Premier Dalton McGuinty’s exit leaves his government, and Canada’s largest province, midway through a major transformation and suddenly leaderless.
Ontario is six months into the immense governmental restructuring initiative kicked off with last February’s Commission on the Reform of Ontario’s Public Services. Already, this effort has produced political shock waves, leading to a rupture in the alliance between the teaching profession and the Liberals that was instrumental to McGuinty’s tenure in office.
The largest transformation of Ontario’s sprawling health system in years is underway, as is a large-scale reform of the province’s post-secondary education system. Delivery of other public offerings is under review in a host of exercises covering everything from lotteries and gaming to local electricity distribution.
Whatever the partisan calculation, or the life decision-making, may have been for Mr. McGuinty and family over the past few weeks, part of it must have been the desire to break the logjam that had been put in place by the split electoral decision of a year ago. The minority parliament elected last October 11 had degenerated from uncertainty to unworkability.
Last fall’s manoeuvring over the Speaker’s election, the spring’s budget deal/no-deal with the NDP, and now this autumn’s donnybrooks over teachers’ salaries and gas plant cancellations – each step in the drama erected a higher barrier to getting on with the business of putting Ontario’s government and society onto a more sustainable course.
Inexorably the pressure to blow up the deadlocked parliament has mounted. This in turn has begged the question of the Premier’s personal intentions. The issue of Mr. McGuinty’s future had come to loom larger and larger over these critical public policy issues, even as the imperative to continue moving on them grew larger and more urgent.
When a split decision in last month’s by-elections put a third McGuinty majority out of reach, the hand was largely played out. The only question left was whether Mr. McGuinty would draw for the next round in an early election, or take his winnings and losses (surely more of the former after nine years and three election wins), thank the innkeeper politely, and go home to his family.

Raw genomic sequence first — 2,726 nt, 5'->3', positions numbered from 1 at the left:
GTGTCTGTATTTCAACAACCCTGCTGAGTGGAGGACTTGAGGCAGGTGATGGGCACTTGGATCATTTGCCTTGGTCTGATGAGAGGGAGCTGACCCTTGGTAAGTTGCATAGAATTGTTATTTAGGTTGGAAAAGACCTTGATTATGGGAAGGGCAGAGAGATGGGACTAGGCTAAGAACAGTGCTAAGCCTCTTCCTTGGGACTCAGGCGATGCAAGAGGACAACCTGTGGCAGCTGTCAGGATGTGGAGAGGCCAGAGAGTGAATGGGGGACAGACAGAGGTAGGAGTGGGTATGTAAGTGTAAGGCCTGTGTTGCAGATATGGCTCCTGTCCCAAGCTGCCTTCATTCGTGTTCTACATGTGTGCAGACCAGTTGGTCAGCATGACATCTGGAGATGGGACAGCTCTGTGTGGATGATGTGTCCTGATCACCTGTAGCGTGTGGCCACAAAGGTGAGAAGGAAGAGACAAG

So now the stage is set for the logjam to break up. The breathing space of prorogation will allow the Liberals to re-set with what should be a lively leadership race. With the party’s membership locked at its current composition, the overwhelming emphasis will be on persuasion, rather than mobilization. This will put a premium on debate over the technological and fundraising imperatives that have come to dominate, and even cancel out, other leadership races. An ideas-rich contest amongst the Grits is a genuine possibility. Beneath the grey discipline of cabinet solidarity, there’s been a vivid Liberal conversation waiting to happen about differing approaches to health care, university reform, GTA transit funding, and even green energy.
The PC Opposition has already begun heavying up its policy offering, with provocative interventions about health care and economic recovery. It seems evident that a much more serious effort is being made to present a comprehensive Conservative agenda for Ontarians to chew on.
As for the NDP, it is unlikely that the party would get away with another idea-lean campaign like their last one. Ontarians can expect a rich menu of policy choices to be put before them in the next campaign, which just got a good deal closer.
There are very good reasons for this outbreak of public policy decision-making. The province is facing a very different world from the one encountered by a wet-behind-the-ears McGuinty government in 2003. It is no longer Canada’s growth leader. Its manufacturing economy has taken a major hit. New population and wealth has piled up in the burgeoning GTA, Kitchener-Waterloo and in Ottawa, while much of rural, Northern and industrial Ontario have fallen further behind.
Yet amid all this change, the Ontario government apparatus inherited by Mr. McGuinty upon taking power is still largely intact after almost a decade of Liberal government. Indeed, at times it seemed that this retention was the government’s proudest achievement. No more. The long-delayed renovation of Canada’s grande dame province passed the point of no return some time ago. With Mr. McGuinty’s exit, the temporary parliamentary roadblocks to change have now been lifted. The pace of transformation is only going to accelerate from here, under a new premier to be sure, perhaps even a new party. There’s no going back. Nine years ago, Dalton McGuinty swept to office on the slogan, “Choose Change”. With his exit today, he has chosen it once again.
John Duffy is a Principal at StrategyCorp in Toronto. He is a former advisor to Prime Minister Paul Martin, and to several provincial Liberal campaigns.
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